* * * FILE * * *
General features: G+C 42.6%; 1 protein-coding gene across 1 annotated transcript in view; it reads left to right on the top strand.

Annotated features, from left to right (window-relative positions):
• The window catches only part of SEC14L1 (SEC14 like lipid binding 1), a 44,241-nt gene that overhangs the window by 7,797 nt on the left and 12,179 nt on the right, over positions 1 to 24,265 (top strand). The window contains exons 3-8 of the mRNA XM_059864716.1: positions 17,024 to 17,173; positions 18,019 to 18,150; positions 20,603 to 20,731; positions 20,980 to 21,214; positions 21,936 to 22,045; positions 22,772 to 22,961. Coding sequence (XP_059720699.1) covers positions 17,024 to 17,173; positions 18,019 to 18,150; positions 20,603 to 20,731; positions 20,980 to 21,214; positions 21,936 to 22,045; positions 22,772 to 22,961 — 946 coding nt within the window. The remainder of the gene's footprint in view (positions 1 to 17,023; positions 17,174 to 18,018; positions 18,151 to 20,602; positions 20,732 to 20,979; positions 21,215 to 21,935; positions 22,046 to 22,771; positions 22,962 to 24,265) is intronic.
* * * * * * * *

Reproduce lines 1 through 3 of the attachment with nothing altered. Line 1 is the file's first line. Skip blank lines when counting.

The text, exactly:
General features: G+C 42.6%; 1 protein-coding gene across 1 annotated transcript in view; it reads left to right on the top strand.

Annotated features, from left to right (window-relative positions):
• The window catches only part of SEC14L1 (SEC14 like lipid binding 1), a 44,241-nt gene that overhangs the window by 7,797 nt on the left and 12,179 nt on the right, over positions 1 to 24,265 (top strand). The window contains exons 3-8 of the mRNA XM_059864716.1: positions 17,024 to 17,173; positions 18,019 to 18,150; positions 20,603 to 20,731; positions 20,980 to 21,214; positions 21,936 to 22,045; positions 22,772 to 22,961. Coding sequence (XP_059720699.1) covers positions 17,024 to 17,173; positions 18,019 to 18,150; positions 20,603 to 20,731; positions 20,980 to 21,214; positions 21,936 to 22,045; positions 22,772 to 22,961 — 946 coding nt within the window. The remainder of the gene's footprint in view (positions 1 to 17,023; positions 17,174 to 18,018; positions 18,151 to 20,602; positions 20,732 to 20,979; positions 21,215 to 21,935; positions 22,046 to 22,771; positions 22,962 to 24,265) is intronic.